Against Aldo, these rhythm changes will serve to confuse the champion’s timing. If you don’t know when to throw, you might suddenly find yourself eating counters rather than feeding them to your opponent. Aldo knows this. Years of defending his title have made him, first and foremost, a defensive fighter. He will not expose himself to damage unless there is very good reason to do so. And while Holloway will probably not manage to immediately shatter Aldo’s world-class defense, his broken rhythm will compel the champion to think hard before committing to any technique, offensive or defensive. If he is going to react, better that each reaction require serious consideration than for Aldo to operate comfortably on ingrained technique. Fighting is a game of inches and fractions of seconds; even a half-moment of hesitation can mean the difference between a slick defense and a sudden end.
ALDO: Low kicks
Holloway’s rhythm is heavily dependent on movement. He bounces and glides around the cage, setting and breaking tempos with practiced ease. The longer he fights, the smoother his attacks become, until he seems to be hitting his confused opponent at will. It will not be necessary, however, for Aldo to play catch-up all night. He need not work hard to time Holloway’s varied attacks if he can take away the mechanisms that make those attacks possible: his legs.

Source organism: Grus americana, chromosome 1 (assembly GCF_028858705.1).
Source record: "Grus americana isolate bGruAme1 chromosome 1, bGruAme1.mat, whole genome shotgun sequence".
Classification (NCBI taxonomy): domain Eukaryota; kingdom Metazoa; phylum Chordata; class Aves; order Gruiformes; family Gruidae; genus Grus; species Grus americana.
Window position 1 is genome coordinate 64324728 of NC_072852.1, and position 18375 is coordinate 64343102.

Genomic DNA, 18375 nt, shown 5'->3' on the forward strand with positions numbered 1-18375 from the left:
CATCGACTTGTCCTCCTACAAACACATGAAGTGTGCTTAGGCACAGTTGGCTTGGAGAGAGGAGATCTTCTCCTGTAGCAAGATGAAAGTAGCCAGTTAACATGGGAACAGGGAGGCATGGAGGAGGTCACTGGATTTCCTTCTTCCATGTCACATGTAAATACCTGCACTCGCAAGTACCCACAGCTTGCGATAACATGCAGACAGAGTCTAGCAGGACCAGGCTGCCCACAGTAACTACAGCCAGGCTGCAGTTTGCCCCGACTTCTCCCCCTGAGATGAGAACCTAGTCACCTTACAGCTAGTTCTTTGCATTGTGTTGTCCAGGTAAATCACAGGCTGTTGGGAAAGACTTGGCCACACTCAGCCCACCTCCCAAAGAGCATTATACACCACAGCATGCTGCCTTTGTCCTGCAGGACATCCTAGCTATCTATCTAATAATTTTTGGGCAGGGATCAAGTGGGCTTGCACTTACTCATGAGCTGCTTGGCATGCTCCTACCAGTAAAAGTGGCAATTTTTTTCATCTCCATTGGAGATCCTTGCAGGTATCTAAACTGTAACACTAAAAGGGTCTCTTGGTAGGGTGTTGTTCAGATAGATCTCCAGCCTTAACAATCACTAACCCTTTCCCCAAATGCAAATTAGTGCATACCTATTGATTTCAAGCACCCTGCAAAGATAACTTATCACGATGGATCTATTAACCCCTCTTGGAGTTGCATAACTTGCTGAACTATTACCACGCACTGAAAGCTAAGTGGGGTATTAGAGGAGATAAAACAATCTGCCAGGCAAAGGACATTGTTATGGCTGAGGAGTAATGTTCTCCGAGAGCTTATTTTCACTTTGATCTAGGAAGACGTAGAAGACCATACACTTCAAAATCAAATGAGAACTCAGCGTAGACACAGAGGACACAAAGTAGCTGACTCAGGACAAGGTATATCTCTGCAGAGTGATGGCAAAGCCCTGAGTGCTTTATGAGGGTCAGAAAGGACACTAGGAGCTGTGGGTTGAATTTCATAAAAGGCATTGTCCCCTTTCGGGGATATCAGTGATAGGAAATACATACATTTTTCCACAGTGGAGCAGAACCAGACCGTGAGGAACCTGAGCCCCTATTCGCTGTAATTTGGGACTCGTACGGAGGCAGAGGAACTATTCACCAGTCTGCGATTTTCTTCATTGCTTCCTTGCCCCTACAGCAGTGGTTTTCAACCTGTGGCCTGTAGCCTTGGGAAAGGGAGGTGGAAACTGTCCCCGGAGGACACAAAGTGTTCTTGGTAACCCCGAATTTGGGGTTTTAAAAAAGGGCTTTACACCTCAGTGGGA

Jose Aldo is a phenomenal kicker of legs. Everyone knows this, to the point that commentators spend more time talking about his kicks than they do his sublime boxing or his nigh impenetrable takedown defense—even when the kicks do not figure heavily into his strategy for the fight in question. The only reason that Aldo sometimes holds back on his kicks, however, is the threat of the takedown. In his rematch with Frankie Edgar, for example, Aldo and his team predicted that Edgar, an excellent wrestler, would be well prepared to grab hold of a leg in order to put the Brazilian on his back. As such, he threw only four low kicks over the course of the 25-minute bout. That each and every one landed perfectly is a testament to Aldo’s timing and skill.